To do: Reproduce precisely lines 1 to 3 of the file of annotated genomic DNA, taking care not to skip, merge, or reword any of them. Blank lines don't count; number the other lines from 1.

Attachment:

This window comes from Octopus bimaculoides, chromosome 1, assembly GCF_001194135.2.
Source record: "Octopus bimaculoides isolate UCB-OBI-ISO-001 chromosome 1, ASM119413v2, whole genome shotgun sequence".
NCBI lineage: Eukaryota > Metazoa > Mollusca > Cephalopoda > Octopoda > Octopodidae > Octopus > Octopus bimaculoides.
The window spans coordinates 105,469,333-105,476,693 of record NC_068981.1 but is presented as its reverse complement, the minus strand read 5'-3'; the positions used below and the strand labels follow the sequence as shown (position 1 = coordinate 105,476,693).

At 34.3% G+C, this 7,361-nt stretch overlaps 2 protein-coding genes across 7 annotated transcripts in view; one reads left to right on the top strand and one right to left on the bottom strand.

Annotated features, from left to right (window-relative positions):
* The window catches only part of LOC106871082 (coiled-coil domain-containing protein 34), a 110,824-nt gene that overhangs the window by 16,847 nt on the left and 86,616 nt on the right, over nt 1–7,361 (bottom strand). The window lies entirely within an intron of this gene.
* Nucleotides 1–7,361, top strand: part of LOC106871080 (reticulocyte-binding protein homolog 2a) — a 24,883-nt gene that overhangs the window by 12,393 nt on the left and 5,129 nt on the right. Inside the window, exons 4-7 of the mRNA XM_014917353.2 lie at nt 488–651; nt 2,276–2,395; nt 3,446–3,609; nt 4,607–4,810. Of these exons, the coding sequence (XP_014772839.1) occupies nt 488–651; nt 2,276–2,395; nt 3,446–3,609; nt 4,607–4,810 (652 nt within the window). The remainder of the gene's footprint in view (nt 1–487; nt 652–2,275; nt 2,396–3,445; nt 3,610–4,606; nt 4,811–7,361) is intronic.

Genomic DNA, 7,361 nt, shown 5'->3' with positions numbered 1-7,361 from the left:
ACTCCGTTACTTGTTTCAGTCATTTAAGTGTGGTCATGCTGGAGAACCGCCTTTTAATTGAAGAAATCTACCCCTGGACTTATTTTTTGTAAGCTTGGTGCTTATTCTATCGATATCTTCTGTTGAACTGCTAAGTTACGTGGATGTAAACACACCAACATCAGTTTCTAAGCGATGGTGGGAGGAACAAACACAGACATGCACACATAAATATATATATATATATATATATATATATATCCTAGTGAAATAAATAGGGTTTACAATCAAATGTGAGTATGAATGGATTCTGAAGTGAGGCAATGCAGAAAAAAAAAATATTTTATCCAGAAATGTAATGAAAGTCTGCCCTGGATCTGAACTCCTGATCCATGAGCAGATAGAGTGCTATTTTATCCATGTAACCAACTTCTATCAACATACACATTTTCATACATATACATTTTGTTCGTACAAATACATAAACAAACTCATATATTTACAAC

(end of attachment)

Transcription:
This window comes from Octopus bimaculoides, chromosome 1, assembly GCF_001194135.2.
Source record: "Octopus bimaculoides isolate UCB-OBI-ISO-001 chromosome 1, ASM119413v2, whole genome shotgun sequence".
NCBI lineage: Eukaryota > Metazoa > Mollusca > Cephalopoda > Octopoda > Octopodidae > Octopus > Octopus bimaculoides.